Schematic illustration of microbial electron transport models of MR-1 to extracellular electrode system to its Mtr pathway. A heme center in -Cyts located at OM (a) and bacterial filament (b) directly transport electrons to electrodes. (c) Cell-secreted flavin molecules enhance the rate of the direct extracellular electron transfer (EET) via a one-electron redox reaction as a redox cofactor in OM c-Cyts (FMN + e + H ↔ FMNH). (c) For indirect EET process, a soluble organic molecules, for example, anthraquinone-2,6-disulfonate (AQDS) and/or riboflavin, deliver electrons by shuttling between electrodes and bacterial cells via a two-electron redox process (Q + 2e + 2H ↔ QH). doi:10.1128/9781555818821.ch5.1.4.f3

Citation: Lee T, Okamoto A, Jung S, Nakamura R, Rae Kim J, Watanabe K, Hashimoto K. 2016. Microbial Electrochemical Technologies Producing Electricity and Valuable Chemicals from Biodegradation of Waste Organic Matters, p 5.1.4-1-5.1.4-14. In Yates M, Nakatsu C, Miller R, Pillai S (ed), Manual of Environmental Microbiology, Fourth Edition. ASM Press, Washington, DC. doi: 10.1128/9781555818821.ch5.1.4
Permissions and Reprints Request Permissions
Download as Powerpoint

References

/content/book/10.1128/9781555818821.ch5.1.4
1. Logan BE, Rabaey K. 2012. Conversion of wastes into bioelectricity and chemicals by using microbial electrochemical technologies. Science 337:686690.[PubMed][CrossRef]
2. Oh ST, Kim JR, Premier GC, Lee T, Kim C, Sloan WT. 2011. Sustainable wastewater treatment: how might microbial fuel cells contribute. Biotechnol Adv 28:871881.[CrossRef]
3. McCarty PL, Bae J, Kim J. 2011. Domestic wastewater treatment as a net energy producer—can this be achieved? Environ Sci Technol 45:71007106.[PubMed][CrossRef]
4. MOE 2010. Policies for zero energy WWTP construction. Ministry of Environment, Korea.
5. Huang L, Regan JM, Quan X. 2011. Electron transfer mechanisms, new applications, and performance of biocathode microbial fuel cells. Bioresource Technol 102:316323.[CrossRef]
6. Lovley DR. 2008. The microbe electric: conversion of organic matter to electricity. Curr Opin Biotechnol 19:564571.[PubMed][CrossRef]
7. Lovley DR. 2011. Powering microbes with electricity: direct electron transfer from electrodes to microbes. Environ Microbiol Rep 3:2735.[PubMed][CrossRef]
8. Gorby YA, Yanina S, McLean JS, Rosso KM, Moyles D, Dohnalkova A, Beveridge TJ, Chang IS, Kim BH, Kim KS, Culley DE, Reed SB, Romine MF, Saffarini DA, Hill EA, Shi L, Elias DA, Kennedy DW, Pinchuk G, Watanabe K, Ishii S, Logan BE, Nealson KH, Fredrickson JK. 2006. Electrically conductive bacterial nanowires produced by Shewanella oneidensis strain MR-1 and other microorganisms. Proc Natl Acad Sci USA 103:1135863.[PubMed][CrossRef]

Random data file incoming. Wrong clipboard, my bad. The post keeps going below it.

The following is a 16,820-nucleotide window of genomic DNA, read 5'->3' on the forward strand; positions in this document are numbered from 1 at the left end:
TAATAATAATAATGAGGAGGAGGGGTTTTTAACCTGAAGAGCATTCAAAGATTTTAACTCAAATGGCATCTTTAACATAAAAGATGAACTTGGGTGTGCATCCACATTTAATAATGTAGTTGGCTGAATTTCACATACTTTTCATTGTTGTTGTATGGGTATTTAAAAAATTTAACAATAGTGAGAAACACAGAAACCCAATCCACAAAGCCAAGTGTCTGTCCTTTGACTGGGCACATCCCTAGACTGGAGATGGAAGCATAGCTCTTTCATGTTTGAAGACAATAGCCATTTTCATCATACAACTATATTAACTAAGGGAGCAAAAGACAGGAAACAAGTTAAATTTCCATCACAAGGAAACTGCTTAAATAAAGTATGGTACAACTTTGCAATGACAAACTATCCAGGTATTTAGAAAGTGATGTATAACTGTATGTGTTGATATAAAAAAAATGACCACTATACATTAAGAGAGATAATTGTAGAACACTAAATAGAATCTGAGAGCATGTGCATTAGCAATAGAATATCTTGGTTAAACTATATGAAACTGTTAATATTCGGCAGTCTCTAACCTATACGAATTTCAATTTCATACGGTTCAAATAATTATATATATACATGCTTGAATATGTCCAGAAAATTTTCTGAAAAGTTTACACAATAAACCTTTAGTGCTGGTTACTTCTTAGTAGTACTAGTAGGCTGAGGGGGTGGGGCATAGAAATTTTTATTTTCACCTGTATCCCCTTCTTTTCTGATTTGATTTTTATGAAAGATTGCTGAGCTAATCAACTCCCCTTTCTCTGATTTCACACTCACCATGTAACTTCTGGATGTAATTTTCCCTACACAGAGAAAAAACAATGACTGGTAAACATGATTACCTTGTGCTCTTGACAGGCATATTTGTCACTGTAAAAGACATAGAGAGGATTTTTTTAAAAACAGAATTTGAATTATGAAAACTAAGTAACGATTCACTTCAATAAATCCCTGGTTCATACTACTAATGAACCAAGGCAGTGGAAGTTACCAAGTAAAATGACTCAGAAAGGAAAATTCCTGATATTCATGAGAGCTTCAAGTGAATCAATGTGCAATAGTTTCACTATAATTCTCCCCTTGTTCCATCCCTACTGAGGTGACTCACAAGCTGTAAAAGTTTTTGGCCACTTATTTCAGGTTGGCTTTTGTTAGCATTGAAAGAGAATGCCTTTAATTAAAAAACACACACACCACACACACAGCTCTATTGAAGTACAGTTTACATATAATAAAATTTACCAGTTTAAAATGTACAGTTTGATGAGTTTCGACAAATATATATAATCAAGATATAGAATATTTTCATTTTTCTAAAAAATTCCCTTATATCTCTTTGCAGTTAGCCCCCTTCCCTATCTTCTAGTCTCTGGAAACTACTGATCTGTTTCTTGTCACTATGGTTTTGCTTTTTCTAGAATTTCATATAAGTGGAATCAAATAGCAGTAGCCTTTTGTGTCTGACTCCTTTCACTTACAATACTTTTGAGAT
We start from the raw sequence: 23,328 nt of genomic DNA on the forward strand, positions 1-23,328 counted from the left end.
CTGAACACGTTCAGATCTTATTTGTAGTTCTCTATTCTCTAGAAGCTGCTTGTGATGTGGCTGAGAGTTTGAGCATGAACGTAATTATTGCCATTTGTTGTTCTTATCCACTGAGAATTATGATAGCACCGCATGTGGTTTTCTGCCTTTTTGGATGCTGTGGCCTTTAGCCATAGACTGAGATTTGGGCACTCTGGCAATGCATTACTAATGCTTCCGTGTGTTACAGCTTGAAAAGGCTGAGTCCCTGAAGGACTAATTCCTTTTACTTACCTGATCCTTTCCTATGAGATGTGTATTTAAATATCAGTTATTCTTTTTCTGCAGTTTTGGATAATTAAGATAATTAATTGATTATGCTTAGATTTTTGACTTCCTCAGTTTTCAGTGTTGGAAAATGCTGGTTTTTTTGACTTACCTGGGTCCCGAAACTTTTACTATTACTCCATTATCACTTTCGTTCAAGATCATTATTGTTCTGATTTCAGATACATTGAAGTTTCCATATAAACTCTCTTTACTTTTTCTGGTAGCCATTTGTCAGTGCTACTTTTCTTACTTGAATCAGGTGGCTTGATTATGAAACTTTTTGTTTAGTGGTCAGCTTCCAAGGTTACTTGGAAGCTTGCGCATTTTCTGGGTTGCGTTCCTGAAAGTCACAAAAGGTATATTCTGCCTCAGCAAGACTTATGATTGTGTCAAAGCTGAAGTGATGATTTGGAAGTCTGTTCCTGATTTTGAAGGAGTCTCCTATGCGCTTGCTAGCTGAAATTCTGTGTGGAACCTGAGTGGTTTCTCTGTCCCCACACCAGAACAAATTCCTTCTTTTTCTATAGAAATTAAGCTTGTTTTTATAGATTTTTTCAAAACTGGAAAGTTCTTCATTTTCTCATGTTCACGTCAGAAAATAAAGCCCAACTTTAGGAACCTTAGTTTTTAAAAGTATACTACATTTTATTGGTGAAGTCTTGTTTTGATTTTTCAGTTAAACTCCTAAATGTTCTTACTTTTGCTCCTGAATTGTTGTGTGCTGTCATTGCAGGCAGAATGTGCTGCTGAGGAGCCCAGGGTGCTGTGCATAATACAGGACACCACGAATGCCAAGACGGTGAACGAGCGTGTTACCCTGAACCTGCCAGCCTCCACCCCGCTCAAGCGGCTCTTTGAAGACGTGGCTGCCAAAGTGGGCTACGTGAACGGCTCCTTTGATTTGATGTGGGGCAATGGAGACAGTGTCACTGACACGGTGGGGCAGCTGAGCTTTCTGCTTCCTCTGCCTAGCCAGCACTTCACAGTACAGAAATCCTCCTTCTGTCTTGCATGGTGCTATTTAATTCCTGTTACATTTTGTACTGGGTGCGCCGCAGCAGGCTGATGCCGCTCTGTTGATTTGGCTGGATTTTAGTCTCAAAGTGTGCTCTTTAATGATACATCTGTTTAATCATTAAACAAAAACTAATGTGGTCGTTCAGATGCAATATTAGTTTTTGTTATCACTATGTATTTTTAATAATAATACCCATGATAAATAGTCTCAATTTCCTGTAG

9. Thrash JC, Van Trump IV, Weber KA, Miller E, Achenbach LA, Coates JD. 2007. Electrochemical stimulation of microbial perchlorate reduction. Environ Sci Technol 41:17401746.[PubMed][CrossRef]
10. Aulenta F, Catervi A, Majone M, Panero S, Reale P, Rossetti S. 2007. Electron transfer from a solid-state electrode assisted by methyl viologen sustains efficient microbial reductive dechlorination of TCE. Environ Sci Technol 41:25542559.[PubMed][CrossRef]
11. Debabov VG. 2008. Electricity from microorganisms. Microbiology 77:123131.[CrossRef]
12. Lovley DR, Nevin KP,. 2008. Electricity production with electricigens, p 295306. In Wall JD, Harwood CS, Demain AL (eds), Bioenergy. ASM Press, Washington, DC.
13. Chang IS, Moon H, Bretschger O, Jang JK, Park HI, Nealson KH, Kim BH. 2006. Electrochemically active bacteria (EAB) and mediatorless microbial fuel cells. J Microbiol Biotechnol 16:163177.
14. Logan BE, Regan JM. 2006. Electricity-producing bacterial communities in microbial fuel cells. Trends Microbiol 14:512518.[PubMed][CrossRef]
15. Chae K, Choi M, Lee J, Kim K, Kim I. 2009. Effect of different substrates on the performance, bacterial diversity, and bacterial viability in microbial fuel cells. Biores Technol 100:35183525.[CrossRef]
16. Yu JC, Park YH, Cho HI, Chun JE, Seon JY, Cho SJ, Lee TH. 2012b. Variations of electron flux and microbial community in aircathode microbial fuel cells fed with different substrates. Water Sci Technol 66:748753.[CrossRef]
17. Shimoyama T, Komukai S, Yamazawa A, Ueno Y, Logan BE, Watanabe K. 2008. Electricity generation from model organic wastewater in a cassette-electrode microbial fuel cell. Appl Microbiol Biotechnol 79:325330.[CrossRef]
18. Torres CI, Krajmalnik-Brown R, Parameswaran P, Marcus AK, Wanger G, Gorby YA, Rittmann BE. 2009. Selecting anode-respiring bacteria based on anode potential: phylogenetic, electrochemical, and microscopic characterization. Environ Sci Technol 43:95199524.[PubMed][CrossRef]
19. Du Z, Li H, Gu T. 2007. A state of the art review on microbial fuel cells: a promising technology for wastewater treatment and bioenergy. Biotechnol Adv 25:464482.[PubMed][CrossRef]
20. Sun Y, Wei J, Liang P, Huang X. 2012. Microbial community analysis in biocathode microbial fuel cells packed with different materials. AMB Express 2:21.[PubMed][CrossRef]